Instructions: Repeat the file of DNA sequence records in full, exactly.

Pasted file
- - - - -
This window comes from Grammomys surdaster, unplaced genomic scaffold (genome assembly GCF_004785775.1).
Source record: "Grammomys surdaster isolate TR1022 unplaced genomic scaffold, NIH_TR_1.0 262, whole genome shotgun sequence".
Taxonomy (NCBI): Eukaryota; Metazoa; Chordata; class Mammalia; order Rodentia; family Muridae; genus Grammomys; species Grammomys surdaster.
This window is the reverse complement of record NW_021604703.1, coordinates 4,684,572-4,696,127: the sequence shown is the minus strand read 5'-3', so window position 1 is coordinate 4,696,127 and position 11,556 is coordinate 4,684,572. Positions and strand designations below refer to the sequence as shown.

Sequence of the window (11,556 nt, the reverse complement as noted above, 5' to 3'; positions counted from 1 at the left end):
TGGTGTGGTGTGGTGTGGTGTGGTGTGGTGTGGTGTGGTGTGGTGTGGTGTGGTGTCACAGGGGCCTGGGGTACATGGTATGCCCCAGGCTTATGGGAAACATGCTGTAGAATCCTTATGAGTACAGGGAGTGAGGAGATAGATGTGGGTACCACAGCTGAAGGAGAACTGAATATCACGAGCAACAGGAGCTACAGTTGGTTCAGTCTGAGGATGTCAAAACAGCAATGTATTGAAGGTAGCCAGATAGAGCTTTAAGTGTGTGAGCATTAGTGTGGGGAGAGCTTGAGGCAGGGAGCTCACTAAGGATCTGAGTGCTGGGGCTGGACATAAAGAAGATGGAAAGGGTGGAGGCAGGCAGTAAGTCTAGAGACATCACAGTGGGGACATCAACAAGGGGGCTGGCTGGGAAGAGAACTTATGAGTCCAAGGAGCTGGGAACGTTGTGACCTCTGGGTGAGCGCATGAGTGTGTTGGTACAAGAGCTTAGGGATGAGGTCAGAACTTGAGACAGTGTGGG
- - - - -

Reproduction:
This window comes from Grammomys surdaster, unplaced genomic scaffold (genome assembly GCF_004785775.1).
Source record: "Grammomys surdaster isolate TR1022 unplaced genomic scaffold, NIH_TR_1.0 262, whole genome shotgun sequence".
Taxonomy (NCBI): Eukaryota; Metazoa; Chordata; class Mammalia; order Rodentia; family Muridae; genus Grammomys; species Grammomys surdaster.
This window is the reverse complement of record NW_021604703.1, coordinates 4,684,572-4,696,127: the sequence shown is the minus strand read 5'-3', so window position 1 is coordinate 4,696,127 and position 11,556 is coordinate 4,684,572. Positions and strand designations below refer to the sequence as shown.

Sequence of the window (11,556 nt, the reverse complement as noted above, 5' to 3'; positions counted from 1 at the left end):
TGGTGTGGTGTGGTGTGGTGTGGTGTGGTGTGGTGTGGTGTGGTGTGGTGTGGTGTCACAGGGGCCTGGGGTACATGGTATGCCCCAGGCTTATGGGAAACATGCTGTAGAATCCTTATGAGTACAGGGAGTGAGGAGATAGATGTGGGTACCACAGCTGAAGGAGAACTGAATATCACGAGCAACAGGAGCTACAGTTGGTTCAGTCTGAGGATGTCAAAACAGCAATGTATTGAAGGTAGCCAGATAGAGCTTTAAGTGTGTGAGCATTAGTGTGGGGAGAGCTTGAGGCAGGGAGCTCACTAAGGATCTGAGTGCTGGGGCTGGACATAAAGAAGATGGAAAGGGTGGAGGCAGGCAGTAAGTCTAGAGACATCACAGTGGGGACATCAACAAGGGGGCTGGCTGGGAAGAGAACTTATGAGTCCAAGGAGCTGGGAACGTTGTGACCTCTGGGTGAGCGCATGAGTGTGTTGGTACAAGAGCTTAGGGATGAGGTCAGAACTTGAGACAGTGTGGG